Comedy king Dolphy’s statue unveiled in Manila
“Laughter is a sign that one takes life seriously.”
The chair of the movie review body quoted the late Jesuit priest, Benito Arguelles, to sum up the impact Dolphy had in people’s lives.
“The greatness of Rodolfo Vera Quizon (Dolphy’s real name) lies in the fact that in making all of us laugh, he took each and every one of us seriously. To Dolphy, we were all special in every joke that he delivered, with each song that he sung, with each dance number her performed,” Movie and Television Review Classification Board Chair Eugenio Villareal said, as a monument for the comedy king was unveiled yesterday in front of Museo Pambata in Manila.
Manila Mayor Alfredo Lim, a close friend of Dolphy, led the unveiling ceremony yesterday together with Dolphy’s children Eric Quizon, Epi Quizon, Vandolph, Nicole Quizon and other relatives.
Laura Quizon, Dolphy’s sister, sad the mayor and the late comedian grew up in Tondo. Lim was also one of the pallbearers who carried Dolphy’s casket at his funeral.
The 300-kg, 7-ft bronze statue was made by Jonas Roces, who also made the statue of action king Fernando Poe Jr. recently unveiled in front of the US Embassy in Manila and the 22-ft statue of Jose Rizal, the tallest in the world, in front of city hall in Calamba and Laguna provinces.
In good company
Apart from the two Filipino movie industry giants, there are statues, too, of former presidents Corazon Aquino and Manuel Roxas.
Laura said that as a young boy, Dolphy sold peanuts and watermelon seeds in movie theaters. He also shined shoes, worked as a stevedore and as a calesa driver to support the family.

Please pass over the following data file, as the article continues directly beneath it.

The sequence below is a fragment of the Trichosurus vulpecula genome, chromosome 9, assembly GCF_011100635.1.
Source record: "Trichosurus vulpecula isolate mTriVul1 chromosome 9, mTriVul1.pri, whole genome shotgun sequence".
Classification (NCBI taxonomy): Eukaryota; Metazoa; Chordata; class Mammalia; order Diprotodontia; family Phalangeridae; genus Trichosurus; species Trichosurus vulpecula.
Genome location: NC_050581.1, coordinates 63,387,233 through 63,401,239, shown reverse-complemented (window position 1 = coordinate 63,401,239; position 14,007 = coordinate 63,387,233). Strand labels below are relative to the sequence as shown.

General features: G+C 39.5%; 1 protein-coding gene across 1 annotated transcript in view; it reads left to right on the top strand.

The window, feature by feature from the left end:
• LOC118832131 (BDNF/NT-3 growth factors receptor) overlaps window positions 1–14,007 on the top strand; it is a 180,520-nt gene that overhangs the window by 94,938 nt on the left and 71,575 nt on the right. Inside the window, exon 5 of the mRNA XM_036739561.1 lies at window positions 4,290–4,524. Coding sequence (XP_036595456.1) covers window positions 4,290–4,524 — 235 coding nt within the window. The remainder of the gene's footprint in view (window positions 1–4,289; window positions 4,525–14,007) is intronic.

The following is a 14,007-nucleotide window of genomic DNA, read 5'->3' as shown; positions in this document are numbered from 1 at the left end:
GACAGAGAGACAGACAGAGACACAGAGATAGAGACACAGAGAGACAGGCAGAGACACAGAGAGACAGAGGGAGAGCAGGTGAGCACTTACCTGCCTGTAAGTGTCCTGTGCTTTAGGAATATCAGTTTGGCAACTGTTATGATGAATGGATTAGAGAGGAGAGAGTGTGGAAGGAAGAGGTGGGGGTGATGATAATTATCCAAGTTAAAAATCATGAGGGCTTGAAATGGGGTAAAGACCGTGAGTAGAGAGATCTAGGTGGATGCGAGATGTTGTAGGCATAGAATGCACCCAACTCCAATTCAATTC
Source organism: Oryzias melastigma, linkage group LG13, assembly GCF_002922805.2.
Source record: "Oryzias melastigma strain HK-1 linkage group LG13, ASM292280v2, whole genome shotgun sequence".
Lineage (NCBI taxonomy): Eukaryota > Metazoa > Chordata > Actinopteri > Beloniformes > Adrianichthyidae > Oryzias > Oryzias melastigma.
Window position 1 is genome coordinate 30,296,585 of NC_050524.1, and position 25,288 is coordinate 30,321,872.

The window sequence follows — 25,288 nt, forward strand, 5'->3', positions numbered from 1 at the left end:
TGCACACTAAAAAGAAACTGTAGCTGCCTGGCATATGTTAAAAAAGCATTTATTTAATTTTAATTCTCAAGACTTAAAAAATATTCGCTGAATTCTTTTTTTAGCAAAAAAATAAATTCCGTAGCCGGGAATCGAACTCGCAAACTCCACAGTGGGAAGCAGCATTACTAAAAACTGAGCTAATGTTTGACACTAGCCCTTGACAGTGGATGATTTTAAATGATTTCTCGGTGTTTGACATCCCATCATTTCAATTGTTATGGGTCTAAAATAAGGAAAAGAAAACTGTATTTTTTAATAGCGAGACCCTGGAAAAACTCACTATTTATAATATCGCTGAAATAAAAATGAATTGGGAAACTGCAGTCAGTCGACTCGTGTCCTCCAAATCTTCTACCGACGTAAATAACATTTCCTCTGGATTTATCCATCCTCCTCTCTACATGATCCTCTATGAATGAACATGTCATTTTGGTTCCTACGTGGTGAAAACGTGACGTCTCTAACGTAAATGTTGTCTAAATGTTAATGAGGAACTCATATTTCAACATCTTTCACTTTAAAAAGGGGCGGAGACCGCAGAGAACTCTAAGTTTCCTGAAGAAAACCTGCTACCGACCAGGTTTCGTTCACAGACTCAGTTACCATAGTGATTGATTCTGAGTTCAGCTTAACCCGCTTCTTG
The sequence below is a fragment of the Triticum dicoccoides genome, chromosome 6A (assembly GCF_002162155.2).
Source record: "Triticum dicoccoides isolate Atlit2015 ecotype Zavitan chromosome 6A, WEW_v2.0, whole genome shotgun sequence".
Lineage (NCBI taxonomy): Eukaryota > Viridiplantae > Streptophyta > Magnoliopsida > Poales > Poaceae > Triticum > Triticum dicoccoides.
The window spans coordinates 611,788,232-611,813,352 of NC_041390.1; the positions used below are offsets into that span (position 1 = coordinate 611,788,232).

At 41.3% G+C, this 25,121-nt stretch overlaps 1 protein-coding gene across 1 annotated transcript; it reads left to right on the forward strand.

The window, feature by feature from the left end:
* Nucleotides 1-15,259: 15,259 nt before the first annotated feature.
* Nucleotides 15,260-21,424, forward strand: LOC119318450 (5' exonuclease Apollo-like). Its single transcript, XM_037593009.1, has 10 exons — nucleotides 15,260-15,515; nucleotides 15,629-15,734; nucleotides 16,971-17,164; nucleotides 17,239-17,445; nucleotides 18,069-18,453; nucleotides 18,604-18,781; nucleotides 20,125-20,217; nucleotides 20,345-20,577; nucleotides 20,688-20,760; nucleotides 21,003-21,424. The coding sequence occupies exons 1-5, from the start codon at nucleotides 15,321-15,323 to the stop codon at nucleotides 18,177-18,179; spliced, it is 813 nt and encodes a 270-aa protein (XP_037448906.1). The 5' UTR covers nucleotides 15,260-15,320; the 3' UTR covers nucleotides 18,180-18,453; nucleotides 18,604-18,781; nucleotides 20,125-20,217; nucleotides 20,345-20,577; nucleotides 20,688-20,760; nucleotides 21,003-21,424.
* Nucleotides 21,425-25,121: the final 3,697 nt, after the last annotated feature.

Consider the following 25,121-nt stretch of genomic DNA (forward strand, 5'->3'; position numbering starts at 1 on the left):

Dolphy Jr. expressed his thanks on behalf of the Quizon family.
Family, friends and fans reminisced about Dolphy’s shows, especially the defunct comedy series “John en Marsha,” where he portrayed John Puruntong, a poor lad who married the
well-off Marsha Jones played by the late actress Nida Blanca.
Dolphy was an impressive tap dancer along with Bayani Casimiro Jr. at the Avenue, Lyric and Orient theaters.
His first movie was “Dugo ng Bayan” with Fernando Poe Sr. Sampaguita Pictures launched him as a comedian in tandem with Panchito.
Lim said not everyone can make you laugh, and the joy given by Dolphy was priceless.
But an important aspect of Dolphy’s character was his generosity.
“He didn’t think ill of anyone. Instead, he wanted to know how he could be of help,” the mayor said.
Gemma Cruz-Araneta, deputy chair of the Manila Historical and Heritage Commission, said it was only right to place Dolphy’s statue in front of Museo Pambata, a beneficiary of the late comedian’s RVQ Foundation.
Dolphy was given the Outstanding Manilan award in 2010 and the Diwa ng Lahi award in 2012 by the city government of Manila.
He also received the Order of the Golden Heart in 2010 from President Aquino.
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